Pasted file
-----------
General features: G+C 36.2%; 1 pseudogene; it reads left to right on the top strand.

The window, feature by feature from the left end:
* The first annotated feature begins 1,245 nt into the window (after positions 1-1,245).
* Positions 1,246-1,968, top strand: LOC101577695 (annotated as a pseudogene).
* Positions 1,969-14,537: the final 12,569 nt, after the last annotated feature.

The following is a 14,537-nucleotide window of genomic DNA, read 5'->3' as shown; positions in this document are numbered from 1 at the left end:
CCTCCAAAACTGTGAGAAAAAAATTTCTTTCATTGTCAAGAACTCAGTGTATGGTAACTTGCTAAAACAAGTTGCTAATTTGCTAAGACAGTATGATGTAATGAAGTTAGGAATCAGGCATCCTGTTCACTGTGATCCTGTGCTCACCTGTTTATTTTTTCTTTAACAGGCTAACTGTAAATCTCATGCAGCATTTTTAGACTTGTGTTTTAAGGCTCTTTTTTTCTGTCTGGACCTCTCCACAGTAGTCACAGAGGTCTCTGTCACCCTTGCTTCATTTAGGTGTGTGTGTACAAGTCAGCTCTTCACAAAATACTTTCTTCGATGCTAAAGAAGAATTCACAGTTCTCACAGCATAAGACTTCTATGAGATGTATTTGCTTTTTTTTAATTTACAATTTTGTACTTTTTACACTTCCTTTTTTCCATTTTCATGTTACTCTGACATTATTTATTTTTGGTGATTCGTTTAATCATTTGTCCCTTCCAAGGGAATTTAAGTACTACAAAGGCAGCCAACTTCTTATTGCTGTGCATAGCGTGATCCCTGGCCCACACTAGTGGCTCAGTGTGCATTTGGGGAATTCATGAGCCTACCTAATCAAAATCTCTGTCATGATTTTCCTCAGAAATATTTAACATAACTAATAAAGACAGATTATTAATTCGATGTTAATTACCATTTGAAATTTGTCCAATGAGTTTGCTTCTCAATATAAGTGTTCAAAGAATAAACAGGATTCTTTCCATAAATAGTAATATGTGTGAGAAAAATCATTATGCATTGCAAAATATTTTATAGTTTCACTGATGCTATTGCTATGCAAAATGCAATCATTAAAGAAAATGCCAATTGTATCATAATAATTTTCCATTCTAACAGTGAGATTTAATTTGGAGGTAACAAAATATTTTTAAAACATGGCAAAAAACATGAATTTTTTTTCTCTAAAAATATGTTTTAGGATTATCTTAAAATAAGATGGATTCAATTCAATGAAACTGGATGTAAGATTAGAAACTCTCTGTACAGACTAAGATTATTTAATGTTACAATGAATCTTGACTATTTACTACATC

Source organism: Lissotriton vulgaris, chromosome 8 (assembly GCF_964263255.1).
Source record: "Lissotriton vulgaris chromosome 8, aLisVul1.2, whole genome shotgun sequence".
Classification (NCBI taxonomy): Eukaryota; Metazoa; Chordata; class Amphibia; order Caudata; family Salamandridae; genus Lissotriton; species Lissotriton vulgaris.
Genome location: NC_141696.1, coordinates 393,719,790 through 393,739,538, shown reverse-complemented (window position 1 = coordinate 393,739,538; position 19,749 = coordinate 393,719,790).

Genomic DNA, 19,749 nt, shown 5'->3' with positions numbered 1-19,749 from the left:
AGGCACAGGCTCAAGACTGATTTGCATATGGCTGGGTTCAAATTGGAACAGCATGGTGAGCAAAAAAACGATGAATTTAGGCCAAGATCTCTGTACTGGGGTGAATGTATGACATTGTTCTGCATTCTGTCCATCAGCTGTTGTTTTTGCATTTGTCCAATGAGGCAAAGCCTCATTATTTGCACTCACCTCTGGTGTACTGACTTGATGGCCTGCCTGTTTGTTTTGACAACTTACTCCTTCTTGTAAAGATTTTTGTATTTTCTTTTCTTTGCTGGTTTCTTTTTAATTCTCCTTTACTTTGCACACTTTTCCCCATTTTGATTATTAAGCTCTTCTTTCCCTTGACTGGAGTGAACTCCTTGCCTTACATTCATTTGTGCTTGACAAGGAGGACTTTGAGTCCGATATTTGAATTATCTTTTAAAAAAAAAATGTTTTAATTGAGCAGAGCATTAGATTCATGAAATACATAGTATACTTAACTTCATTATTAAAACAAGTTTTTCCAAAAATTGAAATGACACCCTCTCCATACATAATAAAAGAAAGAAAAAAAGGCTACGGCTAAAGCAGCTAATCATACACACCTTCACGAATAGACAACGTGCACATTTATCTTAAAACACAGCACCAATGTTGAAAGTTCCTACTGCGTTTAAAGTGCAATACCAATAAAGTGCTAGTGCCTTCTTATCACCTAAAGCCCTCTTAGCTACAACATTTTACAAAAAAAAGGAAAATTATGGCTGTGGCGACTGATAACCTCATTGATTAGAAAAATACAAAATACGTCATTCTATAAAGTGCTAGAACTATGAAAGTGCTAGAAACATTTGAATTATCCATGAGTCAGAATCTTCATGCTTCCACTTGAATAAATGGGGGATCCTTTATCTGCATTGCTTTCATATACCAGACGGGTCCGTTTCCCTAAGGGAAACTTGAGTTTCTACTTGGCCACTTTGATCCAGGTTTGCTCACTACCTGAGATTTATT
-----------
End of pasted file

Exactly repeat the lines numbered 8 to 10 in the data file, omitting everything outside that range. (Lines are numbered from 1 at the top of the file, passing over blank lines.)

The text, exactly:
Source organism: Lissotriton vulgaris, chromosome 8 (assembly GCF_964263255.1).
Source record: "Lissotriton vulgaris chromosome 8, aLisVul1.2, whole genome shotgun sequence".
Classification (NCBI taxonomy): Eukaryota; Metazoa; Chordata; class Amphibia; order Caudata; family Salamandridae; genus Lissotriton; species Lissotriton vulgaris.